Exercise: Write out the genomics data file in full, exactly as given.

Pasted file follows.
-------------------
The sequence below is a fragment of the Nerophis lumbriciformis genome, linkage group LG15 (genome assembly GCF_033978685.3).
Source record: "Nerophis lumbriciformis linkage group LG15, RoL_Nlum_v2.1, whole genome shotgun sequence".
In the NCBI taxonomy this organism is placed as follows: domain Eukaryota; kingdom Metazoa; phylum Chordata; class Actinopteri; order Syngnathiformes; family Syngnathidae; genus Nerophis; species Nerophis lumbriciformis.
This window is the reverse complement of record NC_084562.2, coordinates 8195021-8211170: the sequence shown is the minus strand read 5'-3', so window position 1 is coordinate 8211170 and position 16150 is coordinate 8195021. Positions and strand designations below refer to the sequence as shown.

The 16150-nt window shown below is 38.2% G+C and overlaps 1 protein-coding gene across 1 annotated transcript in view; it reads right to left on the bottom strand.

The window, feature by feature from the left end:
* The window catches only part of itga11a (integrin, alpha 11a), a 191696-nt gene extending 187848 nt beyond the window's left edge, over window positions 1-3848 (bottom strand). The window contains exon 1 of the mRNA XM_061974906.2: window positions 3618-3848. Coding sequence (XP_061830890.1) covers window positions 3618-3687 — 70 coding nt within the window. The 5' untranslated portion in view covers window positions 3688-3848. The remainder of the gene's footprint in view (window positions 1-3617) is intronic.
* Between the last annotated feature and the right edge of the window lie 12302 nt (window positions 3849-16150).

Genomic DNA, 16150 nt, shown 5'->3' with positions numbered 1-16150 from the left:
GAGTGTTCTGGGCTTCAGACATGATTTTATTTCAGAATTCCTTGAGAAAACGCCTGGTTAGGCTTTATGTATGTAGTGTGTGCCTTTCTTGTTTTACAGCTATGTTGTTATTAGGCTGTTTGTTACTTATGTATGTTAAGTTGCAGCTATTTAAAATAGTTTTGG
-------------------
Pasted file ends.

The sequence below is a fragment of the Nerophis lumbriciformis genome, linkage group LG15 (genome assembly GCF_033978685.3).
Source record: "Nerophis lumbriciformis linkage group LG15, RoL_Nlum_v2.1, whole genome shotgun sequence".
In the NCBI taxonomy this organism is placed as follows: domain Eukaryota; kingdom Metazoa; phylum Chordata; class Actinopteri; order Syngnathiformes; family Syngnathidae; genus Nerophis; species Nerophis lumbriciformis.
This window is the reverse complement of record NC_084562.2, coordinates 8195021-8211170: the sequence shown is the minus strand read 5'-3', so window position 1 is coordinate 8211170 and position 16150 is coordinate 8195021. Positions and strand designations below refer to the sequence as shown.

The 16150-nt window shown below is 38.2% G+C and overlaps 1 protein-coding gene across 1 annotated transcript in view; it reads right to left on the bottom strand.

The window, feature by feature from the left end:
* The window catches only part of itga11a (integrin, alpha 11a), a 191696-nt gene extending 187848 nt beyond the window's left edge, over window positions 1-3848 (bottom strand). The window contains exon 1 of the mRNA XM_061974906.2: window positions 3618-3848. Coding sequence (XP_061830890.1) covers window positions 3618-3687 — 70 coding nt within the window. The 5' untranslated portion in view covers window positions 3688-3848. The remainder of the gene's footprint in view (window positions 1-3617) is intronic.
* Between the last annotated feature and the right edge of the window lie 12302 nt (window positions 3849-16150).

Genomic DNA, 16150 nt, shown 5'->3' with positions numbered 1-16150 from the left:
GAGTGTTCTGGGCTTCAGACATGATTTTATTTCAGAATTCCTTGAGAAAACGCCTGGTTAGGCTTTATGTATGTAGTGTGTGCCTTTCTTGTTTTACAGCTATGTTGTTATTAGGCTGTTTGTTACTTATGTATGTTAAGTTGCAGCTATTTAAAATAGTTTTGG